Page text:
Nine elementary-school students who attend a day care at the former Newburgh Elementary School are quarantining after a day care employee tested positive for the coronavirus.

The Discover CHAMPIONS employee was assigned to a group of students in kindergarten through second grade from Earl C. McGraw Elementary School in Hampden, Regan Nickels, superintendent of Regional School Unit 22, wrote to parents and district staff.

Although there are 11 students in the group, two of them did not on Oct. 30, when the students were exposed to the employee, Nickels said on Thursday. 

The day care, run by a national company that offers before- and after-school programs in RSU 22, will close its Newburgh Elementary School site until Monday, Nickels said. A district pre-kindergarten program and the Newburgh town office, both located at the same site, will remain open because no one affiliated with them is considered a close contact of the employee who tested positive.

The nine students who are quarantining spent sustained time with the employee, Nickels said.

The McGraw students are the second group of RSU 22 who have had to quarantine because of a COVID-19 case in or closely connected to the school district.

Last week, the district said that 49 Hampden Academy students and six staff members had to quarantine after a junior tested positive.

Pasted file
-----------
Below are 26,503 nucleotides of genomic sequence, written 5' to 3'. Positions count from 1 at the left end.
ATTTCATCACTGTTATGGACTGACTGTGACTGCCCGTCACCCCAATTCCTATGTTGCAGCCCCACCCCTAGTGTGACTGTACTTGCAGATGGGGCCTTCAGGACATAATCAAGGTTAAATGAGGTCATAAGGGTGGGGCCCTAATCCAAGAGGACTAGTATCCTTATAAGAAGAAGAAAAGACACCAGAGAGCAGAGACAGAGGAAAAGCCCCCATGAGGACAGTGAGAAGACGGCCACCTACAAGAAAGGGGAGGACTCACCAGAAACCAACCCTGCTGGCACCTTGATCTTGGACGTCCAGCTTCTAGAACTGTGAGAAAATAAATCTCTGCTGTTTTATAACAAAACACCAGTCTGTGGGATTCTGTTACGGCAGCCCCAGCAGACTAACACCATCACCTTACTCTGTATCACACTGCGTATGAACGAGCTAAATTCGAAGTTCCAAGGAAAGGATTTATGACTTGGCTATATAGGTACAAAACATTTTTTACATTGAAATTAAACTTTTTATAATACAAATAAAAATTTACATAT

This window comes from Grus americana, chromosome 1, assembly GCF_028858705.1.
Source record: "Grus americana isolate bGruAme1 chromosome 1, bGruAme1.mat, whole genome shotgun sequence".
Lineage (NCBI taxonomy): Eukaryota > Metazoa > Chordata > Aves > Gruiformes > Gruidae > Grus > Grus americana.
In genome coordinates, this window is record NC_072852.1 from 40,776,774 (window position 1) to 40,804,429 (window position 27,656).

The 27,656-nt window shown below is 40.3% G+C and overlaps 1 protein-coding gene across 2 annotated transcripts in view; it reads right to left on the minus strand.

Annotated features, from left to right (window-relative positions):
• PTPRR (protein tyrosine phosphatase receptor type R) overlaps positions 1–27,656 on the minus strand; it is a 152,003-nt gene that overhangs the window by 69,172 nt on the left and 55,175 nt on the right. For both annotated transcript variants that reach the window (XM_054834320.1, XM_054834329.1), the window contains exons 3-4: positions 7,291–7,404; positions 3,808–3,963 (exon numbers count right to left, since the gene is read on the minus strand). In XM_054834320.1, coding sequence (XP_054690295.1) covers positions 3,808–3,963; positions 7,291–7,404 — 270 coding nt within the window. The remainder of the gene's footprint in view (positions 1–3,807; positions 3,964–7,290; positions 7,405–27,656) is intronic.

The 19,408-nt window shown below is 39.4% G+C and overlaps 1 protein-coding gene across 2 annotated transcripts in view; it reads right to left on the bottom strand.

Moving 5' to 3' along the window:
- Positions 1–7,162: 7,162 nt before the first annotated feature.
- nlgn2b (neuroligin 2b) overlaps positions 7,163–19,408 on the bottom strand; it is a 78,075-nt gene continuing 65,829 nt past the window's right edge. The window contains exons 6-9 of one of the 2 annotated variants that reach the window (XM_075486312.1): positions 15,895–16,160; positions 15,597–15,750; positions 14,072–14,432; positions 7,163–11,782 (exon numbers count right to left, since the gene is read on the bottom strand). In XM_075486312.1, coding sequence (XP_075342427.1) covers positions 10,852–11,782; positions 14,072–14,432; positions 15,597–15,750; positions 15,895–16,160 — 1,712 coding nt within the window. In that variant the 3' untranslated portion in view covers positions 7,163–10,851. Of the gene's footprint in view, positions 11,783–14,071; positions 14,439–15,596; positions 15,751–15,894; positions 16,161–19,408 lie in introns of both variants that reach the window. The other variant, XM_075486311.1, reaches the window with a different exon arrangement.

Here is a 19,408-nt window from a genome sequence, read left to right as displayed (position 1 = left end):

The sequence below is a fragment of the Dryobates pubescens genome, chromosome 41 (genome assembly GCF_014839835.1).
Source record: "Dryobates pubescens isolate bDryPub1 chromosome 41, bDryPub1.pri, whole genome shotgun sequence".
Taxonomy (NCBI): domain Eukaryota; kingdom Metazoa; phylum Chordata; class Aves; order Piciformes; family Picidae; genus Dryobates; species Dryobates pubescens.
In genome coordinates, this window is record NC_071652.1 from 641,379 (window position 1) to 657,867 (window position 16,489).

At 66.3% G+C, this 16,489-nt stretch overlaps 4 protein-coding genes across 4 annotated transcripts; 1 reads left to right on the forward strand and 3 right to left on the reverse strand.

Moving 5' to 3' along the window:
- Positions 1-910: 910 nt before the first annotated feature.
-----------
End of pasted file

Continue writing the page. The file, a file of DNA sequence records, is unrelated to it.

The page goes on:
So far, RSU 22 and Brewer are the only two Bangor-area school districts to record COVID-19 cases at school, but outbreaks haven’t been detected in either place. Even without more cases in Bangor-area schools, groups of students have had to quarantine on multiple occasions after exposure to people who had tested positive for the virus.

Last month, a dozen Bangor elementary students had to quarantine after an employee at the Bangor Region YMCA, where the students attended an after-school program, tested positive. Nineteen students from four other Bangor-area districts were also exposed to the employee.

In addition, three students from different schools in Bangor are quarantining after being exposed to someone with COVID-19, according to Kathy Harris-Smedberg, the school department’s interim superintendent.

Although schools have largely not been sites of large outbreaks, there have been 145 cases of COVID-19 at Maine public and private schools within the past month. The Maine Department of Education has currently deemed three counties — Somerset, Waldo and Washington — unsafe to open for full-time in-person learning.